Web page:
Chapter 5.1.4 : Microbial Electrochemical Technologies Producing Electricity and Valuable Chemicals from Biodegradation of Waste Organic Matters

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Waste organic matters such as organic compounds in wastewater and waste biomass from agricultural practices contain tremendous amount of energy. Recently microbial electrochemical technology (MET) receives great attention as promising technology to harvest energy from waste organics and produce directly electricity and valuable chemicals. MET use the bioelectrochemical system (BES) where microorganisms are used as catalyst for various electrochemical reactions. Two main mechanisms of extracellular electron transfer (EET), i.e. direct EET and indirectly mediated EET, from bacteria into anode or from cathode to bacteria have been reported. Microorganisms, which can transfer electrons into anode or receive electrons from cathode, are designated as electron transfer microorganisms (ETMs). The activity of ETMs directly and substantially affects the BES performance to produce electricity in MFCs and valuable products in MECs. Tremendous variety of ETMs has been reported and the variety seems to be depending on substrate types, substrate concentrations, poised electrode potentials, and electron acceptors. Most progress of MET in BES has been achieved from researches on application for wastewater treatment to produce electricity. MET is also used for biosensors, bioremediation, producing biofuels and industrial chemicals, and reverse electrodialysis. The present chapter will summarize recent reports of MET focusing on the developments of microbial aspects such as detailed EET mechanisms and diversity of ETMs. In addition, the newest various applications of MET will be briefly introduced.

Citation: Lee T, Okamoto A, Jung S, Nakamura R, Rae Kim J, Watanabe K, Hashimoto K. 2016. Microbial Electrochemical Technologies Producing Electricity and Valuable Chemicals from Biodegradation of Waste Organic Matters, p 5.1.4-1-5.1.4-14. In Yates M, Nakatsu C, Miller R, Pillai S (ed), Manual of Environmental Microbiology, Fourth Edition. ASM Press, Washington, DC. doi: 10.1128/9781555818821.ch5.1.4
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Image of FIGURE 1

Conceptual diagram of a bioelectrochemical system (BES) showing electron transfer microorganisms (ETMs) and overall reactions in anode and cathode chamber. While waste organics are anaerobically oxidized in the anode chamber, various (bio)chemical reactions occur at the cathode chamber to produce electricity, fuels, and valuable chemicals and to reduce oxidized chemicals such as oxygen, nitrite/nitrate, metals, and chlorinated compounds. doi:10.1128/9781555818821.ch5.1.4.f1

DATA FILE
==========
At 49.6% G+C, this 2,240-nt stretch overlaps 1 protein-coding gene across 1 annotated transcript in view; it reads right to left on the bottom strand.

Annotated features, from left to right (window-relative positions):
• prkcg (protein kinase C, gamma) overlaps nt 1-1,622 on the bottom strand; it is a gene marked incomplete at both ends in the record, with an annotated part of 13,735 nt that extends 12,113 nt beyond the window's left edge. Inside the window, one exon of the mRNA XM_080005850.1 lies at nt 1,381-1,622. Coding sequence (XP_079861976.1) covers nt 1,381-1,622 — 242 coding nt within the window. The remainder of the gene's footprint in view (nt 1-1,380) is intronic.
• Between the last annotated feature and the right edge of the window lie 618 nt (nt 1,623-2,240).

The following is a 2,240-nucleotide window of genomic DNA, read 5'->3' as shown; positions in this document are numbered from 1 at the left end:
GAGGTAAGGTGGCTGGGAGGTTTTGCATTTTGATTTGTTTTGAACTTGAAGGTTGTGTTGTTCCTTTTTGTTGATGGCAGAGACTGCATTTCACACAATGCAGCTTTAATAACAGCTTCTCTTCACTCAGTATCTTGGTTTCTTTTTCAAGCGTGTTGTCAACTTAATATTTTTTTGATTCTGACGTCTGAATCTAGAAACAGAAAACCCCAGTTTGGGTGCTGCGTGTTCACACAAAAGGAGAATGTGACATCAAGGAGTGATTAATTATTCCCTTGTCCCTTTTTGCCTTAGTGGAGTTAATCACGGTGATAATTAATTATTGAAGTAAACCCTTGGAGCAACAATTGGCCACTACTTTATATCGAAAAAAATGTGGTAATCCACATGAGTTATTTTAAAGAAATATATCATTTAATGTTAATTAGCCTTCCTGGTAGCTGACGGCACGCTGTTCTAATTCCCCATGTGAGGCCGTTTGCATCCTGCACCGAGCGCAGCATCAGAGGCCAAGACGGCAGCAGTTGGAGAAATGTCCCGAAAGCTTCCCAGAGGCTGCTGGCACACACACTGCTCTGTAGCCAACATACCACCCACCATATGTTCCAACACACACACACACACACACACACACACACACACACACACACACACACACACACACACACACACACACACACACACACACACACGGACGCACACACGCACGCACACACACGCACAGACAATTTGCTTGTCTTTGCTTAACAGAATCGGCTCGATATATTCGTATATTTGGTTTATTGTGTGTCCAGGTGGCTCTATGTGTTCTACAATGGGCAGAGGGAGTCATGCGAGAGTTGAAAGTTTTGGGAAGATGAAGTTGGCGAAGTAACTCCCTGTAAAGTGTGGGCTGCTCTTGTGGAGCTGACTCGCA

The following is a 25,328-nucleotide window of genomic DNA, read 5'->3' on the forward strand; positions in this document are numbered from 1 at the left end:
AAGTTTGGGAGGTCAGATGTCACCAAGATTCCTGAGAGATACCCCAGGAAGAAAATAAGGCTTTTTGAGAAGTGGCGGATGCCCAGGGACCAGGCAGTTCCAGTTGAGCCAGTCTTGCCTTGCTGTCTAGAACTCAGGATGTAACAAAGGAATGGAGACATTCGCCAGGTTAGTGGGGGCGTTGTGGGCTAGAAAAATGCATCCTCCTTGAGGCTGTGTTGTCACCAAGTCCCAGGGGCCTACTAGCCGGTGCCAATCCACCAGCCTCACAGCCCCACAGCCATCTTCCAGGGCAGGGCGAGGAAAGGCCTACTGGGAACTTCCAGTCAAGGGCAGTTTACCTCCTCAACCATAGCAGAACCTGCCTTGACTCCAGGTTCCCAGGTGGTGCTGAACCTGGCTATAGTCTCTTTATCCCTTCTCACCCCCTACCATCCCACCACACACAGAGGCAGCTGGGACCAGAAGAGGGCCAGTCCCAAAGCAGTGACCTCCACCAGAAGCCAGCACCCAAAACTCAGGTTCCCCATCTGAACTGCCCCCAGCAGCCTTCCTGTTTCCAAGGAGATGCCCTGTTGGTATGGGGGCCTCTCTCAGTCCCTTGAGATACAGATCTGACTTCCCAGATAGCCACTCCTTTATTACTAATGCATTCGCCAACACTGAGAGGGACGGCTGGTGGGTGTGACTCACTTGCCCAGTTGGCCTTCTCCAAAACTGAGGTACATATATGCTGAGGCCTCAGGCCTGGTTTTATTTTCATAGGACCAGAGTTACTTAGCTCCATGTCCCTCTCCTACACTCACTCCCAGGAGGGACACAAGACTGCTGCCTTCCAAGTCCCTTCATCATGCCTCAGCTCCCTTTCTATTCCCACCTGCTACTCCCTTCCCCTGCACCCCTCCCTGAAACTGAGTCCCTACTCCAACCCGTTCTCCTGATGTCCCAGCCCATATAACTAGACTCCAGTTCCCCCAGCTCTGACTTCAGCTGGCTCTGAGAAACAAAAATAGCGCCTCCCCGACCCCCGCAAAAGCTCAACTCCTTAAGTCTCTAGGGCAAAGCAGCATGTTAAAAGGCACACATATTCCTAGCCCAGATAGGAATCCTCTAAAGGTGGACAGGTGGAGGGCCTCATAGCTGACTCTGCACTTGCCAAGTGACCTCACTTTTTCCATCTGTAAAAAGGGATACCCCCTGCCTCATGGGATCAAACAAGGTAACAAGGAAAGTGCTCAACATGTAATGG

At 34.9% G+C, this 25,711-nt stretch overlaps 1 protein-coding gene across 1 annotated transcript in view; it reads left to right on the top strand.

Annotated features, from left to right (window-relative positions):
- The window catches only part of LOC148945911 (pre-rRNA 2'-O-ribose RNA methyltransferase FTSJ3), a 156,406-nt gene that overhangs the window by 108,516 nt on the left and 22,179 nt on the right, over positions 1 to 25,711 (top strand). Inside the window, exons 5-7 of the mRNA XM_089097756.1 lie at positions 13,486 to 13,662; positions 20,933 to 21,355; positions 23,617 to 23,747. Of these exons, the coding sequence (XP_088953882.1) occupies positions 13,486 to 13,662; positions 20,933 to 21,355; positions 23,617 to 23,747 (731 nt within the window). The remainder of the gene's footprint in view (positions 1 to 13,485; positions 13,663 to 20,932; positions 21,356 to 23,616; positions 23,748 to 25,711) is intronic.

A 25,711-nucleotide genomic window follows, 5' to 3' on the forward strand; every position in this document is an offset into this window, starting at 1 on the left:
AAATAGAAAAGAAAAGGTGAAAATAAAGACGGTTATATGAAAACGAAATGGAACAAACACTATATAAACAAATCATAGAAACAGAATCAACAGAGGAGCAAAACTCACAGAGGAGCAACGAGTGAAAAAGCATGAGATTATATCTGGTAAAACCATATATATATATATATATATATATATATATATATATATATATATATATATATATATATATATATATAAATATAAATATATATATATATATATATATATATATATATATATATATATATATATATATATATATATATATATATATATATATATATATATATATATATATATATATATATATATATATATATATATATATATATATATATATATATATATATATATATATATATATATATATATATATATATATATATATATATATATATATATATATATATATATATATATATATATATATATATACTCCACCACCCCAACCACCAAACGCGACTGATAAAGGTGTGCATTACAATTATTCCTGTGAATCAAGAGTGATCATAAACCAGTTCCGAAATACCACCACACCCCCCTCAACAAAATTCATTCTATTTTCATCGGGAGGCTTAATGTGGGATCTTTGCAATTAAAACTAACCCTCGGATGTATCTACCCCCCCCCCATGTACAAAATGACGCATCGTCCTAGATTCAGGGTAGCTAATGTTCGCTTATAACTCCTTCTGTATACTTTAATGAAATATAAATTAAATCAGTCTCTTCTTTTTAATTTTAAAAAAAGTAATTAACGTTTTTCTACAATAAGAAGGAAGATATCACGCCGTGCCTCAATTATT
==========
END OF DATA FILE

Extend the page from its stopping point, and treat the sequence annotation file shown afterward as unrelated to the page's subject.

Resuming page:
Citation: Lee T, Okamoto A, Jung S, Nakamura R, Rae Kim J, Watanabe K, Hashimoto K. 2016. Microbial Electrochemical Technologies Producing Electricity and Valuable Chemicals from Biodegradation of Waste Organic Matters, p 5.1.4-1-5.1.4-14. In Yates M, Nakatsu C, Miller R, Pillai S (ed), Manual of Environmental Microbiology, Fourth Edition. ASM Press, Washington, DC. doi: 10.1128/9781555818821.ch5.1.4
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Image of FIGURE 2

Schematic illustration of metal-reducing (Mtr) pathway of MR-1 though inner membrane (IM) and outer membrane (OM). Metabolically generated electrons are transferred from the nicotinamide adenine dinucleotide dehydrogenase (NADH-DH) to an electrode or FeO surface through menaquinone (MQ), CymA, and the OmcA-MtrCAB protein complex. The cell surface is covered with capsular polysaccharide (CPS). doi:10.1128/9781555818821.ch5.1.4.f2

Citation: Lee T, Okamoto A, Jung S, Nakamura R, Rae Kim J, Watanabe K, Hashimoto K. 2016. Microbial Electrochemical Technologies Producing Electricity and Valuable Chemicals from Biodegradation of Waste Organic Matters, p 5.1.4-1-5.1.4-14. In Yates M, Nakatsu C, Miller R, Pillai S (ed), Manual of Environmental Microbiology, Fourth Edition. ASM Press, Washington, DC. doi: 10.1128/9781555818821.ch5.1.4
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Image of FIGURE 3

Schematic illustration of microbial electron transport models of MR-1 to extracellular electrode system to its Mtr pathway. A heme center in -Cyts located at OM (a) and bacterial filament (b) directly transport electrons to electrodes. (c) Cell-secreted flavin molecules enhance the rate of the direct extracellular electron transfer (EET) via a one-electron redox reaction as a redox cofactor in OM c-Cyts (FMN + e + H ↔ FMNH). (c) For indirect EET process, a soluble organic molecules, for example, anthraquinone-2,6-disulfonate (AQDS) and/or riboflavin, deliver electrons by shuttling between electrodes and bacterial cells via a two-electron redox process (Q + 2e + 2H ↔ QH). doi:10.1128/9781555818821.ch5.1.4.f3

Citation: Lee T, Okamoto A, Jung S, Nakamura R, Rae Kim J, Watanabe K, Hashimoto K. 2016. Microbial Electrochemical Technologies Producing Electricity and Valuable Chemicals from Biodegradation of Waste Organic Matters, p 5.1.4-1-5.1.4-14. In Yates M, Nakatsu C, Miller R, Pillai S (ed), Manual of Environmental Microbiology, Fourth Edition. ASM Press, Washington, DC. doi: 10.1128/9781555818821.ch5.1.4
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Pure cultures of ETM used in various biocathodes

Citation: Lee T, Okamoto A, Jung S, Nakamura R, Rae Kim J, Watanabe K, Hashimoto K. 2016. Microbial Electrochemical Technologies Producing Electricity and Valuable Chemicals from Biodegradation of Waste Organic Matters, p 5.1.4-1-5.1.4-14. In Yates M, Nakatsu C, Miller R, Pillai S (ed), Manual of Environmental Microbiology, Fourth Edition. ASM Press, Washington, DC. doi: 10.1128/9781555818821.ch5.1.4

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